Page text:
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2 Moncler 1952
Originality, simplicity and emotional sensitivity. Those are the main
traits of Fernando Cobelo and his faithful ally, a well-sharpened pencil. Among both personal and
special projects, the Venezuelan artist, who put the nostalgia of his own homeland at the
foundations of the ‘ordinary’ subjects that animate his extraordinary artworks, opens himself up in
this interview, revealing his intimate essence.
When did you realize that you wanted to pursue an artistic
I was the typical child who spends his days drawing. In particular, I
remember that, when I was little, I really liked to reproduce the characters of the cartoons: I
grew up in Venezuela and, sometimes, it was hard for me to find the dolls I liked, so I used to
draw and cut those characters to play with them. Maybe, that’s where it all got started.
How could your drawings be described? Has your pencil’s line changed
over the years?
The personal style of each and every artist evolves with practice, and my case
isn’t any different. In each artistic phase, I’ve been happy and satisfied with my creative production.
Looking back, I obviously don’t recognize myself in some of my drawings, but I had to embark on this
journey in order to reach today’s style, and that’s for sure just a stop-over on my way to the style of
tomorrow. For me, what really matters is not loosing that simplicity and emotional sensitivity at the
foundations of my illustrations.
What has been the most important moment in your career?
Actually, there hasn’t been a particularly important moment, but a series of
situations and experiences that have led me right where I’m now. From a personal point of view, one of the
most important moments has been my departure to Italy from Venezuela. As to the professional side, I
mention my first collaboration: that’s been the moment I’ve understood that I could make a living out of my
You recently launched a collection entitled ‘The Universe and Me’, that
is made up of 2 pins. What’s your favourite accessory?
Well, I’m a fan of pins and I have some brooches on every jacket and backpack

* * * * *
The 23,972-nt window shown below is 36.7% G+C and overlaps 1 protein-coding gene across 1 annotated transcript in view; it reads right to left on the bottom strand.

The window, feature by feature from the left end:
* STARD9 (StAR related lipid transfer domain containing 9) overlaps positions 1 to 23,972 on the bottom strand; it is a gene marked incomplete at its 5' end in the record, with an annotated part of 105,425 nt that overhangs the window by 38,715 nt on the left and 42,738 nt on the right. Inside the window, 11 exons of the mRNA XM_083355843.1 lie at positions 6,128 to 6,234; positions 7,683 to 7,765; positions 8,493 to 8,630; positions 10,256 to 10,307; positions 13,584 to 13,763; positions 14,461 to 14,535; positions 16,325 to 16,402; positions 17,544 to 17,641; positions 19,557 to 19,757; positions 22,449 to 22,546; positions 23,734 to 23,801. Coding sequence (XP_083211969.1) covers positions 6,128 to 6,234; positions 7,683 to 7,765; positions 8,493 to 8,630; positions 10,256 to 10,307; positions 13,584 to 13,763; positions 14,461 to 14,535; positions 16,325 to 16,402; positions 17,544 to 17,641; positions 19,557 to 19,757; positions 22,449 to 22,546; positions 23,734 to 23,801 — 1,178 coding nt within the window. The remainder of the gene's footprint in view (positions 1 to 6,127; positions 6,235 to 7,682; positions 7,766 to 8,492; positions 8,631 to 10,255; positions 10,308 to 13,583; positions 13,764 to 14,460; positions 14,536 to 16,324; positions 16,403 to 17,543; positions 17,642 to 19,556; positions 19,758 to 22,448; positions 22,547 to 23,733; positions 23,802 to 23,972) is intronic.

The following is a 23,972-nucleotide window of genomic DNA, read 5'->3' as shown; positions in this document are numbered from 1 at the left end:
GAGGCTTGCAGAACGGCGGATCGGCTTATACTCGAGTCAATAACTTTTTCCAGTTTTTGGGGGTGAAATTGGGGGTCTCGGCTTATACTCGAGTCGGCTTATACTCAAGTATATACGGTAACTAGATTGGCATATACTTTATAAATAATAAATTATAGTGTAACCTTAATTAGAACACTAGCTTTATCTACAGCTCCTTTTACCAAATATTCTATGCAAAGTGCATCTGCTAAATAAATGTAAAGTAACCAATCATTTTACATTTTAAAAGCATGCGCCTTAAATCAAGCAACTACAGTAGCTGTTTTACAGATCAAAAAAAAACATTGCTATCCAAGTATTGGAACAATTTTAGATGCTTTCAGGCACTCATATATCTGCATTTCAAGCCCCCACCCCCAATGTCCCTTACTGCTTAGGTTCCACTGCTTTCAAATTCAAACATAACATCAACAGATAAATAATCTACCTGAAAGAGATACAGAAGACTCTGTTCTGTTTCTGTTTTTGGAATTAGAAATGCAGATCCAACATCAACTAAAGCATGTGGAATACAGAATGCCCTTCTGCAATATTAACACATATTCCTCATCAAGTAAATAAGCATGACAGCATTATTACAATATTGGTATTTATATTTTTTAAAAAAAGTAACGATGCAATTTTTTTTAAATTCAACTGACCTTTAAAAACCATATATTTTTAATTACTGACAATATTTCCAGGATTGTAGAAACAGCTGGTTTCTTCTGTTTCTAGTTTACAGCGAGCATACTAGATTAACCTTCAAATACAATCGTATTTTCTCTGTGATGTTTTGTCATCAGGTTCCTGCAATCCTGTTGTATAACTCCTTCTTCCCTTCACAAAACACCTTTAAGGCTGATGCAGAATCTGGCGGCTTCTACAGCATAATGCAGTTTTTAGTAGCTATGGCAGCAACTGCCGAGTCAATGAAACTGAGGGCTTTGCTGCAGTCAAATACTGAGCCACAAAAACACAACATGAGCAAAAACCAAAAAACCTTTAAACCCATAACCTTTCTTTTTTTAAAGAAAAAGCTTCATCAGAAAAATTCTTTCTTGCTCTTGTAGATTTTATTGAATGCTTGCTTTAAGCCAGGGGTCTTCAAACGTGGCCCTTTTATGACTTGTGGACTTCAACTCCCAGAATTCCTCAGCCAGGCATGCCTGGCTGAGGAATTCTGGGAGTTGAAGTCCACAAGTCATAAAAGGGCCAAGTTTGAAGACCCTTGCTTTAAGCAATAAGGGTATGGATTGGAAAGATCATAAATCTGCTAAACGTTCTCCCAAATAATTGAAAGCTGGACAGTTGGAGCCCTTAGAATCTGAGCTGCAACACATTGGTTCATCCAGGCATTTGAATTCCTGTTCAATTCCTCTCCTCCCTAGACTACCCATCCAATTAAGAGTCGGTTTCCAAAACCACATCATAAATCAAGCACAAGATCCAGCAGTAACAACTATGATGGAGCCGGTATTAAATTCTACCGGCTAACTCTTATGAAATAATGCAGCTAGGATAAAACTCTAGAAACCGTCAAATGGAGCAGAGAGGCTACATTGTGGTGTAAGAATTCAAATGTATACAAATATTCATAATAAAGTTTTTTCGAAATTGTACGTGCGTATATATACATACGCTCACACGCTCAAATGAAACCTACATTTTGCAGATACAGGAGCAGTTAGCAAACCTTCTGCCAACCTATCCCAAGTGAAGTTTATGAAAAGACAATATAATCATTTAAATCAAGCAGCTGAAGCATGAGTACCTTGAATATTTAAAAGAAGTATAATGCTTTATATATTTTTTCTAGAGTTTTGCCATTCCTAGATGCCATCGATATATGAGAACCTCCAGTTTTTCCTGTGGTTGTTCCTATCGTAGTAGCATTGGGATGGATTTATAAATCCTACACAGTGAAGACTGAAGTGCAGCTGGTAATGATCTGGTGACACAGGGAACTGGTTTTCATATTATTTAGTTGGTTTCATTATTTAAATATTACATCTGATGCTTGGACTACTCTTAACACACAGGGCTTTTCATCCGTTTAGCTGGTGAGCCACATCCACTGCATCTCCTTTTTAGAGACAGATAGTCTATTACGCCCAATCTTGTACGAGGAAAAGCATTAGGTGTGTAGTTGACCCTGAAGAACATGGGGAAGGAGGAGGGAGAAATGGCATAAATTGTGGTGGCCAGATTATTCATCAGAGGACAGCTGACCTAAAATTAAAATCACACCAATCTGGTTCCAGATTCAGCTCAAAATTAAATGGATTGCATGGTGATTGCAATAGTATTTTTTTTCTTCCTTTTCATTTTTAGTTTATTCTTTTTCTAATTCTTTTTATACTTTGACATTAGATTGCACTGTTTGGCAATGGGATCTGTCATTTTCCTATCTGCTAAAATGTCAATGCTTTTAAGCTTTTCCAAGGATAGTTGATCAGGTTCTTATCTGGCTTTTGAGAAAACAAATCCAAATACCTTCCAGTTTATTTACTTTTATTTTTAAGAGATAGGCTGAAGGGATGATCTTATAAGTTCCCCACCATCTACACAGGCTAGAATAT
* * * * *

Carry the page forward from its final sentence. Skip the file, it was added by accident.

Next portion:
that I own. At the very same time, that’s the accessory I easily lose as I’m very absent-minded.
You live in Turin, but you were born and grew up in Venezuela. What can
we find of your homeland in your artworks?
I think the nostalgia in my artworks is mostly the result of the distance of my
homeland and my people. In fact, I live every day with the nostalgia of not being surrounded by the
elements that I grew up with, without a feeling of sadness. It means I was as happy as I’m now.
Moreover, you presented a collection of limited edition printed
T-shirts, that transfers the illustrations of the series ‘Me & Myself’. What’s the item of clothing
you’d like to customize in your next capsule collection?
I’m thinking about realizing a collection of embroidered T-shirts, but for now
it’s just an idea.
With over 19,000 likes and 86,000 followers, both your Facebook page
and Instagram profile have a large following. How do you react to online critics? Which difficulties
have you had to face along your path?
If you know how to take critics in the right way, they can be constructive…so,
critics are welcome! The real struggle has to do with the lack of respect that people have for the images
found on the internet. They do think the rights are theirs just because they saved the pictures from
Facebook or Pinterest, eventually copying or using those images for profit. Unfortunately, social networks
don’t protect us artists under these circumstances.
You’ve worked for different international realities (among these
Huawei, Lavazza, Moleskine, Lonely Planet and Walt Disney Studios). What’s the experience that you
remember with love and tenderness?
Some of my most interesting works are the ones I did in collaboration with
Lavazza. I also have the books published by ‘Penguin Random House’ and ‘Ediciones Hidroavión’, or even the
benches donated to Comune di Fidenza, very close to my heart. I’m very happy and satisfied with the
collaborations I’ve done so far, with both small and big companies.
An advice for the young illustrators who are in search of their
I’d suggest trying and having a go, with strategy and seriousness, with fun and
intelligence. I’d suggest drawing inspiration and copying and practicing. I’d suggest visiting exhibitions
and talking with artists. Just never stop and be curious.
Lastly, you gave your contribution to the project of independent
culture for correspondence ‘Hoppípolla’. Would you talk about this collaboration?
The co-founder of Hoppípolla Paola Tartaglino and I had been talking about a
collaboration for a long time, and we finally made it happen. The subject of the November 2018 edition was
‘Tales and fables’, and so I created a visual story called ‘Fantastic Solitude’, that illustrates the
wonders of being a loner. We’re all extremely happy with the achieved results!
A wish for the future of the Italian creative scene?
I wish it will just keep on following the path it has embarked on, so many other
beautiful things will come into the world.
Ball Star leather low-top sneakers
Techno fabric padded jacket
Stereotype cotton t-shirt
East/West leather wallet with logo
This young Londoner is a graphic designer, art director and, most
importantly, one of the most ironic creatives of the Instagram era.
‘My body is my temple’. That’s one of the mantras of the Lithuanian
illustrator Egle Zvirblyte, who built her artistic career on important themes.
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